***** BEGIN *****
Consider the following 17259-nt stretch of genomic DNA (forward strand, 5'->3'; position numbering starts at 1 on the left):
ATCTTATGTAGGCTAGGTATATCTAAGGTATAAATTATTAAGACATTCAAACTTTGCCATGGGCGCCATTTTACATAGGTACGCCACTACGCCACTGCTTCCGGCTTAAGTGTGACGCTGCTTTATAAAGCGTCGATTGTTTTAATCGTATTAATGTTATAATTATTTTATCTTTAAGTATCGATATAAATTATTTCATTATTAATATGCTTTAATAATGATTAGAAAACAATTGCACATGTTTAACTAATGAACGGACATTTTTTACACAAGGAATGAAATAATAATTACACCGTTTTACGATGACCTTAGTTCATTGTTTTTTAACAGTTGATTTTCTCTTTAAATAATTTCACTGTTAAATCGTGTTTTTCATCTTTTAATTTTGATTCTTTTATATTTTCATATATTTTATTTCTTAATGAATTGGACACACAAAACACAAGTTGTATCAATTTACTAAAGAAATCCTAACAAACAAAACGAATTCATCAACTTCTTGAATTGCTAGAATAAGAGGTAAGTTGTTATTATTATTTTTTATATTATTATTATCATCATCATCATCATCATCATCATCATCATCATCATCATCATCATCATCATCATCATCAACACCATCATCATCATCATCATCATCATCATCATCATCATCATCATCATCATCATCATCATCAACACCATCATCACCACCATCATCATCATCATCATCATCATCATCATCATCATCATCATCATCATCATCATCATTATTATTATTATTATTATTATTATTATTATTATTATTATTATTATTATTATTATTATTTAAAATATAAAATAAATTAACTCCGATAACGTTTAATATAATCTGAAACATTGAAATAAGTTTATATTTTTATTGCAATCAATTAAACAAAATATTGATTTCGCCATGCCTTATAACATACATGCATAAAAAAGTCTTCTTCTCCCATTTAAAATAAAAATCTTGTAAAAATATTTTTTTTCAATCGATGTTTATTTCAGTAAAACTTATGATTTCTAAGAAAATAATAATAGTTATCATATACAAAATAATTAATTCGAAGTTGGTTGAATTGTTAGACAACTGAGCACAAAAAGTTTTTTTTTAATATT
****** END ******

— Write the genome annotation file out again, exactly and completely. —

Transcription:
Consider the following 17259-nt stretch of genomic DNA (forward strand, 5'->3'; position numbering starts at 1 on the left):
ATCTTATGTAGGCTAGGTATATCTAAGGTATAAATTATTAAGACATTCAAACTTTGCCATGGGCGCCATTTTACATAGGTACGCCACTACGCCACTGCTTCCGGCTTAAGTGTGACGCTGCTTTATAAAGCGTCGATTGTTTTAATCGTATTAATGTTATAATTATTTTATCTTTAAGTATCGATATAAATTATTTCATTATTAATATGCTTTAATAATGATTAGAAAACAATTGCACATGTTTAACTAATGAACGGACATTTTTTACACAAGGAATGAAATAATAATTACACCGTTTTACGATGACCTTAGTTCATTGTTTTTTAACAGTTGATTTTCTCTTTAAATAATTTCACTGTTAAATCGTGTTTTTCATCTTTTAATTTTGATTCTTTTATATTTTCATATATTTTATTTCTTAATGAATTGGACACACAAAACACAAGTTGTATCAATTTACTAAAGAAATCCTAACAAACAAAACGAATTCATCAACTTCTTGAATTGCTAGAATAAGAGGTAAGTTGTTATTATTATTTTTTATATTATTATTATCATCATCATCATCATCATCATCATCATCATCATCATCATCATCATCATCATCATCATCAACACCATCATCATCATCATCATCATCATCATCATCATCATCATCATCATCATCATCATCATCAACACCATCATCACCACCATCATCATCATCATCATCATCATCATCATCATCATCATCATCATCATCATCATCATTATTATTATTATTATTATTATTATTATTATTATTATTATTATTATTATTATTATTATTTAAAATATAAAATAAATTAACTCCGATAACGTTTAATATAATCTGAAACATTGAAATAAGTTTATATTTTTATTGCAATCAATTAAACAAAATATTGATTTCGCCATGCCTTATAACATACATGCATAAAAAAGTCTTCTTCTCCCATTTAAAATAAAAATCTTGTAAAAATATTTTTTTTCAATCGATGTTTATTTCAGTAAAACTTATGATTTCTAAGAAAATAATAATAGTTATCATATACAAAATAATTAATTCGAAGTTGGTTGAATTGTTAGACAACTGAGCACAAAAAGTTTTTTTTTAATATT